- Associated Press - Thursday, April 17, 2014
Justice Department IDs ousted investigators

MADISON, Wis. (AP) - The Wisconsin Justice Department has released the names of two investigators who lost their jobs after they let child pornography cases languish for months.

Agency officials identified the investigators on Wednesday as Milwaukee Special Agent-In-Charge Willie Brantley and former Milwaukee Special Agent Anna King.

Attorney General J.B. Van Hollen has said they were responsible for delays in cases that allowed one suspected child pornography distributor time to allegedly molest an 11-year-old boy and weakened a case against another.

The agents left the agency on March 19. DOJ officials aren’t saying whether they were fired or resigned.

A message left at a possible residential listing for Brantley wasn’t immediately returned. Four possible numbers for King in the Milwaukee area were all disconnected.

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Wisconsin church bankruptcy plan to be put to vote

MILWAUKEE (AP) - The Archdiocese of Milwaukee must explain in documents being sent to its creditors why its bankruptcy reorganization plan classifies sexual abuse victims into categories, with plans to pay one group and not others, a federal bankruptcy judge ordered Thursday.

The archdiocese filed for bankruptcy in 2011, saying it would not have the money to pay if lawsuits filed by clergy sexual abuse victims went against it. The reorganization plan filed in February would provide about $4 million to pay nearly 130 victims, but it would exclude hundreds of others from compensation.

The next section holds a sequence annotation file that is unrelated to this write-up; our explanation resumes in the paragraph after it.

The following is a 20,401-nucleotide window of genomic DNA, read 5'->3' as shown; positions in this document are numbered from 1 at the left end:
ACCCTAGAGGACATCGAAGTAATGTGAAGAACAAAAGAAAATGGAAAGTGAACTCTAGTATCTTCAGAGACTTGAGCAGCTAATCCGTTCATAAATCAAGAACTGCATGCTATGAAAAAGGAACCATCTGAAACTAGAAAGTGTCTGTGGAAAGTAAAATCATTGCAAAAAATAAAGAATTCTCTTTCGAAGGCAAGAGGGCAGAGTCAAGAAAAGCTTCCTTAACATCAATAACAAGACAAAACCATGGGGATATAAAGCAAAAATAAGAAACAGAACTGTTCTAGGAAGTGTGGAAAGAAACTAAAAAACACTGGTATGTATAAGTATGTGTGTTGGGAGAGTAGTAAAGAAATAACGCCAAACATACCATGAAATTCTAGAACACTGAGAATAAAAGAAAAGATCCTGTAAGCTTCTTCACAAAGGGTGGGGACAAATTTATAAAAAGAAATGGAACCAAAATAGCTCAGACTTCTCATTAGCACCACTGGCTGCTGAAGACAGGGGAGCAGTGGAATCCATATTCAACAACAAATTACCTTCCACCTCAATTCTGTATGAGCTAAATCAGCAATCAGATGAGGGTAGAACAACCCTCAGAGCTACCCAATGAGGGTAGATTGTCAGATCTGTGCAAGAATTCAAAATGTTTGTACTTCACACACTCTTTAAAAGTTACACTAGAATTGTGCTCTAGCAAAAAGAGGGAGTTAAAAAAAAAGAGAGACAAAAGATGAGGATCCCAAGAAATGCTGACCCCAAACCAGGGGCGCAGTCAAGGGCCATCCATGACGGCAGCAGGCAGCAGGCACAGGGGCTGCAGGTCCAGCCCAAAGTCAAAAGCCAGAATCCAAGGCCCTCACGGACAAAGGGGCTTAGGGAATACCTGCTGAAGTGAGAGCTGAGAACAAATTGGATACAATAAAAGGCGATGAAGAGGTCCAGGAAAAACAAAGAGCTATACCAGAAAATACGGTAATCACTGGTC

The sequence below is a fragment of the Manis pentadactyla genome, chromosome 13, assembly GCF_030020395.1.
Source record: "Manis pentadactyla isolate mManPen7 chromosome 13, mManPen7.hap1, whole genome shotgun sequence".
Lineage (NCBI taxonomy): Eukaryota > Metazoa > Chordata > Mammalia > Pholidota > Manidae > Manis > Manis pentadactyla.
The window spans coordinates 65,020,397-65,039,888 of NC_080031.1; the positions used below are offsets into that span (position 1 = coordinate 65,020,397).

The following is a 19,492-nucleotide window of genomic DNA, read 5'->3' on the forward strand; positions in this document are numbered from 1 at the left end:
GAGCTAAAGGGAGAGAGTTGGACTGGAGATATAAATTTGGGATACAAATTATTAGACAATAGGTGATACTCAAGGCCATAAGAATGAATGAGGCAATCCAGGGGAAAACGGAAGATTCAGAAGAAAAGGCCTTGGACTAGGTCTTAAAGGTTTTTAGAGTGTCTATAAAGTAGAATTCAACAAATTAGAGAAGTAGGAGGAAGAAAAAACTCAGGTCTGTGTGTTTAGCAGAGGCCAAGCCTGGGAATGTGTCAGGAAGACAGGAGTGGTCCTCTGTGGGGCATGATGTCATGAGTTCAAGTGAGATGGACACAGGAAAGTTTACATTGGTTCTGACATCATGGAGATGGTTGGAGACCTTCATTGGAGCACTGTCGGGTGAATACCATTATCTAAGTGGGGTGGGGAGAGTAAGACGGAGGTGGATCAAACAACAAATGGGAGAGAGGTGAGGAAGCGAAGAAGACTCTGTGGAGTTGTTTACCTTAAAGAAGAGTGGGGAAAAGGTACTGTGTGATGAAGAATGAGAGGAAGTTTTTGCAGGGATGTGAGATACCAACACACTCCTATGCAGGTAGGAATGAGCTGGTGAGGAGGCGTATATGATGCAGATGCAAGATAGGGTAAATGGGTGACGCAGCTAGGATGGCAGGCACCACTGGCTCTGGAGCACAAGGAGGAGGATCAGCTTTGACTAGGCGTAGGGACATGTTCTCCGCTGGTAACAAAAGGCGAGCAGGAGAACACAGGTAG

The archdiocese has maintained that it is liable only for abuse committed by its priests, and people who were abused by religious order priests or lay people working in schools or parishes should seek compensation from those organizations. Victims believe the archdiocese has responsibility for all priests and lay people working within its boundaries.

Bankruptcy Judge Susan Kelley told the archdiocese’s lawyers to explain in documents going to creditors why the plan divided victims into groups to be paid or not paid instead of turning the money over to them and letting them decide how to divide it up, which is how other church bankruptcies have been handled.

Dozens of sexual abuse victims attended the hearing where Kelley and attorneys haggled over the wording of the documents to be sent to creditors voting on the plan. Kelley will then consider the votes in deciding whether to approve the plan.

Along with hundreds of sexual abuse victims, the archdiocese’s creditors include the bank that holds the mortgage on its headquarters and pension and medical funds.

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